Office 365 Network Onboarding Tool Preview Now Can Detect VPNs
Microsoft recently announced an update to a "proof-of-concept" Office 365 Network Onboarding Tool, which is designed to help organizations check the effectiveness of their connections to Office 365 services.
The tool is especially relevant as many organizations have shifted to supporting remote workers during COVID-19 work-at-home times. Organizations may be using virtual private networks (VPNs) for those remote connections, but in those cases, Microsoft has been recommending the use of the so-called "split tunneling" approach, where client devices connect to Microsoft content delivery networks to get their updates, such as Office 365 patches, instead of funneling all of that traffic through the corporate VPN.
The Office 365 Network Onboarding Tool offers "specific guidance about networking connectivity improvements that can be made between a user location to Office 365," according to tool's description. The tool has been updated, and now can detect the use of a VPN, plus it "evaluates if the VPN is configured for recommended Office 365 split tunneling," according to Microsoft's announcement.
The Office 365 Network Onboarding Tool only will detect VPNs for Office 365 commercial users, the announcement indicated, so it presumably doesn't work for government subscribers. It's apparently a beta tool, and Microsoft is currently gathering feedback from those using it.
There are two parts to the tool, according to Microsoft's document on the Office 365 Network Onboarding Tool:
There are two parts to the Microsoft 365 network onboarding tool. There is the web site https://connectivity.office.com and there is a downloadable Windows client application. The downloadable client runs advanced network connectivity tests and most of the tests require this to be run.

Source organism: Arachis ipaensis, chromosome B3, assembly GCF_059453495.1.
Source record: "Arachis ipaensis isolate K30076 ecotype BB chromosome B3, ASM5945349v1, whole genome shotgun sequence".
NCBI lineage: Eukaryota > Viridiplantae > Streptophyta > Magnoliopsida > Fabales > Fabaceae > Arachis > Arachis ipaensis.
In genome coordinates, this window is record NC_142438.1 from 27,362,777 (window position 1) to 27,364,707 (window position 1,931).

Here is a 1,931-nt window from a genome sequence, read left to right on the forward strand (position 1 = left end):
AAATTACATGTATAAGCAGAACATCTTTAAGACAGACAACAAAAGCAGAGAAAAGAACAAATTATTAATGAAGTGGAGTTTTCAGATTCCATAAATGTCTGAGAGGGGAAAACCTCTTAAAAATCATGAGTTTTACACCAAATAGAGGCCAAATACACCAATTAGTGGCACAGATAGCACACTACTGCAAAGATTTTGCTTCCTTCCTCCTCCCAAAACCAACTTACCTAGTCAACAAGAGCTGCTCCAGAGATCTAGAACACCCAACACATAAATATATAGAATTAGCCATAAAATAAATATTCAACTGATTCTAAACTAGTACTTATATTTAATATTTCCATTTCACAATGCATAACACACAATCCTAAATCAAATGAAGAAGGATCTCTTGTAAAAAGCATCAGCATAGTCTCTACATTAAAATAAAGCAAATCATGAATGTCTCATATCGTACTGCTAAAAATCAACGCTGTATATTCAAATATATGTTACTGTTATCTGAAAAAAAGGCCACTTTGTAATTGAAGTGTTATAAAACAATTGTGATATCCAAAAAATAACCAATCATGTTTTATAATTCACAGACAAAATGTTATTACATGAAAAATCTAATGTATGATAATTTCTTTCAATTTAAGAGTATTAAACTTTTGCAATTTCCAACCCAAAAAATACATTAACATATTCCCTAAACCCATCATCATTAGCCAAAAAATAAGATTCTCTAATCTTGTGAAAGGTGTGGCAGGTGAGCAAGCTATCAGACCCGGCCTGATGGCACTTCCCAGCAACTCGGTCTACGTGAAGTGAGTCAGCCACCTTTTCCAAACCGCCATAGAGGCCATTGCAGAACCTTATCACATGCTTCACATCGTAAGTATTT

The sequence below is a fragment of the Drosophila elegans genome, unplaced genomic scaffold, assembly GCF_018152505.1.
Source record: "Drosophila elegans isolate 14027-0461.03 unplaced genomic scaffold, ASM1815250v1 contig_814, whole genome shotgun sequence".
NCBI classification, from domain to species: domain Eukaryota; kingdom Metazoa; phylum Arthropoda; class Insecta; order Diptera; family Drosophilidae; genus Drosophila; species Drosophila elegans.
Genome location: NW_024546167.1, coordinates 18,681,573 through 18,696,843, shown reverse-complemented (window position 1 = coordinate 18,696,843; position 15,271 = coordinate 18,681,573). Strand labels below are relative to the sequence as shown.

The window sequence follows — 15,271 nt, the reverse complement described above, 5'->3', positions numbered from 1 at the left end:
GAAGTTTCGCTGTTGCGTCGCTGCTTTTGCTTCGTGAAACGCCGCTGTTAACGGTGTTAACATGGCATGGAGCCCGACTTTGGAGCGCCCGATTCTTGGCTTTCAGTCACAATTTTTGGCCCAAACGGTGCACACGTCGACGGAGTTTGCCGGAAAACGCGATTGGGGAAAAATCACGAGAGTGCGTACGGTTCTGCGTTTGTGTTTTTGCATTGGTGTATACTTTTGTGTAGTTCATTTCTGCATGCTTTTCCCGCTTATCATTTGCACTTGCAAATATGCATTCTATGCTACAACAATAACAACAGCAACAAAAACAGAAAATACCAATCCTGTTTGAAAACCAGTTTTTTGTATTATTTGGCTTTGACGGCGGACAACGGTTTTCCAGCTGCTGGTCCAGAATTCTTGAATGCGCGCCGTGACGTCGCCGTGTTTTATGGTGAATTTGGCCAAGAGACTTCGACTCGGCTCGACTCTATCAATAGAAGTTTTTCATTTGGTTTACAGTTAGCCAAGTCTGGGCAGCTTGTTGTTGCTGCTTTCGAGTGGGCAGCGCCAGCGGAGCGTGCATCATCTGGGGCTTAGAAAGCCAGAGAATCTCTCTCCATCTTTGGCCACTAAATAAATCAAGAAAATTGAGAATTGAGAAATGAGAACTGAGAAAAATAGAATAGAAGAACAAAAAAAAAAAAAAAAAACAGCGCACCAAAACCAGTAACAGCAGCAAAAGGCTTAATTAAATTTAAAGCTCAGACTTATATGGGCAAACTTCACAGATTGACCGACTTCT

Apparently, what this means is that users can give the Web portal their location and run the test. To run the advanced test, they also have to type in their tenant name. A field for the tenant name appears after the location information gets provided. It's not clear from the description how the client for the advanced test gets downloaded.
Here's how my test results looked, in part, from running the nonadvanced test:
The tool, after running, will display a "Details and Solutions" tab, which offers network performance comparisons in connecting to Office 365 services, as well as recommendations.
IT departments can let their end user run this tool from their home Internet connections, with the idea of sending them the data. The tool only runs from a local machine. It's conceived as supplementing tenancy networking information that's offered through the Microsoft 365 Admin Center portal, which typically just gets seen by IT pros.
Microsoft offers even more information on the split-tunnel approach to deal with bandwidth considerations in this April 3 post by Microsoft Premier Field Engineers Roland Spindeler, Jonas Ohmsen and Stefan Röll. It includes comprehensive descriptions of the various networking options, including cases where organizations can't use split tunneling.
Kurt Mackie is senior news producer for 1105 Media's Converge360 group.